· Latex agglutination test (LAT) (Rurangirwa et al 1987b). This test is based on a polysaccharide isolated from Mccp (Rurangirwa et al 1987a) which is used to sensitise latex beads. The sensitised latex beads are then used to detect serum antibodies from goats infected with CCPP (Rurangirwa et al 1987b). The specificity of LAT was assessed using WM25 monoclonal antibody which is specific for Mccp (Rurangirwa et al 1987c; Belton et al 1994) and reacts with the polysaccharide (Rurangirwa et al 1992). The specificity of LAT was further confirmed by evaluating specific growth inhibiting rabbit antisera to various mycoplasma isolates (Rurangirwa et al 1987c).
The sensitised latex beads are stable at 4°C, room temperature and 37°C for over one year. Thus the long shelf-life of the beads at different temperatures makes it possible to prepare large amounts which can be stored until used. The latex agglutination test is an excellent procedure for the diagnosis of CCPP and can be run in two minutes on samples of whole blood or serum, requires no sophisticated equipment or storage facilities and is adaptable to any laboratory or field conditions - an example of a pen-side diagnostic test. The test is carried out by mixing a drop of the sensitised beads with a drop of blood or serum from the suspected animal on a glass slide for one minute and the results read visually and recorded as positive or negative. LAT combined with presenting clinical signs and necropsy indicating fibrinous pleuropneumonia is confirmatory of Mccp associated CCPP.
Several serological tests including complement fixation (MacOwan and Minette 1976) passive haemagglutination (Muthomi and Rurangirwa 1972) and enzyme-linked immunosorbent assay (Wamwayi et al 1989) detect serum antibodies to Mccp. However, routine use of these tests is constrained by lack of equipment and trained personnel. Similar constraints are encountered in the use of DNA probes (Taylor et al 1992; Thiaucourt et al 1992) and PCR (Bascunana et al 1994).
Culture, isolation and characterisation of Mccp. This procedure which takes a minimum of 10 days is too slow to be of any practical use in the containment of CCPP outbreak.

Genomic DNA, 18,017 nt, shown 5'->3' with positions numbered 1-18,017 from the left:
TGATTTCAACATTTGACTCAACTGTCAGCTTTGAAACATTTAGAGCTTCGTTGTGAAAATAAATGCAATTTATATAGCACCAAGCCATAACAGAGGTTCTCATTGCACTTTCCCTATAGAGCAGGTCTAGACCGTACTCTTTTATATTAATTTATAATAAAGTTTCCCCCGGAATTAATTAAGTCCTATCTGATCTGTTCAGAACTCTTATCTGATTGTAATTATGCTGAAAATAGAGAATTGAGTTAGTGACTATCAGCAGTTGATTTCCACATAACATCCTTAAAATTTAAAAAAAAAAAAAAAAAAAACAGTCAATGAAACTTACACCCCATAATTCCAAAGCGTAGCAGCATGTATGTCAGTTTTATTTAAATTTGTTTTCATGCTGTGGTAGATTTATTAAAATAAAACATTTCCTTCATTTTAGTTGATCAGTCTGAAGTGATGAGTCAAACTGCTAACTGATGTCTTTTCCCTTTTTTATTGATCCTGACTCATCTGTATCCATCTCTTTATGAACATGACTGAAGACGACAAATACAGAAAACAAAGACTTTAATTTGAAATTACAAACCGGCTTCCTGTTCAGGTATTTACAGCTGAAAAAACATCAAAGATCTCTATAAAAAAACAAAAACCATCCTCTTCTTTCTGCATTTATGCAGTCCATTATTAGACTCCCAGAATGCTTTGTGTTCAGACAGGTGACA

Since the disease occurs in epidemics, antibiotic treatment, as the only control measure would be very uneconomical. Therefore, efforts have been directed towards controlling the disease by vaccination. This section documents developmental stages of the CCPP vaccine presently in use. The first immunisation trial using Mccp was carried out by MacOwan and Minnette (1978). They inoculated 20 goats intratracheally with a high-passage culture of Mccp. On contact challenge of the inoculated goats one month later, 11 of the 20 vaccinated goats were protected, whereas all 20 control goats contracted CCPP. The results provided an indication that goats could be protected against CCPP by using Mccp.
While investigating the effect of streptomycin in goats with natural and experimental CCPP caused by Mccp (Rurangirwa et al 1981a), it was found that goats treated with streptomycin on the 3rd day of temperature elevation (>4°C) recovered from the disease and became completely immune to reinfection with Mccp (Rurangirwa et al 1981a). Serum samples from such recovered goats caused in vitro growth inhibition of Mccp (Rurangirwa et al 1981 a). This observation led to a series of experiments in which goats were immunised with sonicated F38 antigens in different adjuvants which included Freund's complete adjuvant, Freund's incomplete adjuvant and aluminium hydroxide (Rurangirwa et al 1981b; Rurangirwa et al 1984).
It was demonstrated that protective immunity in goats could be induced by using sonicated Mccp antigens in Freund's complete and/or incomplete adjuvants. The immunity was present for at least six months after vaccination (Rurangirwa et al 1984). Aluminium hydroxide, like antigen alone, provided only 20% protection (Rurangirwa et al 1984). Thus, an unequivocal protection of goats against CCPP with sonicated Mccp antigens in an oil adjuvant was demonstrated. Although oil adjuvants are not suitable for use in food animals, use of Freund's complete and/or incomplete adjuvants demonstrated that Mccp organisms disrupted by sonication and injected with an appropriate adjuvant would induce protective immunity in goats against CCPP.
A pilot experiment revealed that saponin could be used as an adjuvant for Mccp vaccines. This finding was very important because saponin does not cause obvious tissue damage. Thus, a series of experiments were carried out using saponin as an adjuvant to assess: